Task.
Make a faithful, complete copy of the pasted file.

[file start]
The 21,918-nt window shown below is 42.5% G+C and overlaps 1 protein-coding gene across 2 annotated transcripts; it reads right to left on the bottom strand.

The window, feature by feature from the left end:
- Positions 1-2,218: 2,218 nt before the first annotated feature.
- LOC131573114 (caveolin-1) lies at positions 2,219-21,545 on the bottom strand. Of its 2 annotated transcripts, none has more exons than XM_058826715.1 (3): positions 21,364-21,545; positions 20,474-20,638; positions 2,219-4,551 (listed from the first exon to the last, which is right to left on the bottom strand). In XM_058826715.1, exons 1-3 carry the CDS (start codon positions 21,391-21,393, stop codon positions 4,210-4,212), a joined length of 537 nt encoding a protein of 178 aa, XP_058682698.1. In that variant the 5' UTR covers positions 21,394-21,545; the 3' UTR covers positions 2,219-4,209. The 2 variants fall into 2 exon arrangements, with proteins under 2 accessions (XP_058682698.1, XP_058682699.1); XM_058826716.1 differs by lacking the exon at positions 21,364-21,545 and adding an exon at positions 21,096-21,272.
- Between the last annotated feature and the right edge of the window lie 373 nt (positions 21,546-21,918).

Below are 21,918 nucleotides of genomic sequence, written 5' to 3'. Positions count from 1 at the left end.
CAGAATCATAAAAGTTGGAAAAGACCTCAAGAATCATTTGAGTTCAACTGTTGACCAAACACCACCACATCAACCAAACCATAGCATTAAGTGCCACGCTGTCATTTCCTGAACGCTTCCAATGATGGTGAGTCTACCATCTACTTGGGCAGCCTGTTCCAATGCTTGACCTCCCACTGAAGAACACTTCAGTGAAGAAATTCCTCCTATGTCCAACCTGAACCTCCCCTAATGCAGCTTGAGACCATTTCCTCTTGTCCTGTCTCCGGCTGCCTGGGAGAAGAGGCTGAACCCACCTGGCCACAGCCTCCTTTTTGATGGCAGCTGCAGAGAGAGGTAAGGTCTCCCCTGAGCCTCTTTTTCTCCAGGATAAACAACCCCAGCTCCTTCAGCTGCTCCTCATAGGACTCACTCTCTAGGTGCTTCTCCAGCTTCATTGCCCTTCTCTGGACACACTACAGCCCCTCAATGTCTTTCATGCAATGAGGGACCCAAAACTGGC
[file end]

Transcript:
The 21,918-nt window shown below is 42.5% G+C and overlaps 1 protein-coding gene across 2 annotated transcripts; it reads right to left on the bottom strand.

The window, feature by feature from the left end:
- Positions 1-2,218: 2,218 nt before the first annotated feature.
- LOC131573114 (caveolin-1) lies at positions 2,219-21,545 on the bottom strand. Of its 2 annotated transcripts, none has more exons than XM_058826715.1 (3): positions 21,364-21,545; positions 20,474-20,638; positions 2,219-4,551 (listed from the first exon to the last, which is right to left on the bottom strand). In XM_058826715.1, exons 1-3 carry the CDS (start codon positions 21,391-21,393, stop codon positions 4,210-4,212), a joined length of 537 nt encoding a protein of 178 aa, XP_058682698.1. In that variant the 5' UTR covers positions 21,394-21,545; the 3' UTR covers positions 2,219-4,209. The 2 variants fall into 2 exon arrangements, with proteins under 2 accessions (XP_058682698.1, XP_058682699.1); XM_058826716.1 differs by lacking the exon at positions 21,364-21,545 and adding an exon at positions 21,096-21,272.
- Between the last annotated feature and the right edge of the window lie 373 nt (positions 21,546-21,918).

Below are 21,918 nucleotides of genomic sequence, written 5' to 3'. Positions count from 1 at the left end.
CAGAATCATAAAAGTTGGAAAAGACCTCAAGAATCATTTGAGTTCAACTGTTGACCAAACACCACCACATCAACCAAACCATAGCATTAAGTGCCACGCTGTCATTTCCTGAACGCTTCCAATGATGGTGAGTCTACCATCTACTTGGGCAGCCTGTTCCAATGCTTGACCTCCCACTGAAGAACACTTCAGTGAAGAAATTCCTCCTATGTCCAACCTGAACCTCCCCTAATGCAGCTTGAGACCATTTCCTCTTGTCCTGTCTCCGGCTGCCTGGGAGAAGAGGCTGAACCCACCTGGCCACAGCCTCCTTTTTGATGGCAGCTGCAGAGAGAGGTAAGGTCTCCCCTGAGCCTCTTTTTCTCCAGGATAAACAACCCCAGCTCCTTCAGCTGCTCCTCATAGGACTCACTCTCTAGGTGCTTCTCCAGCTTCATTGCCCTTCTCTGGACACACTACAGCCCCTCAATGTCTTTCATGCAATGAGGGACCCAAAACTGGC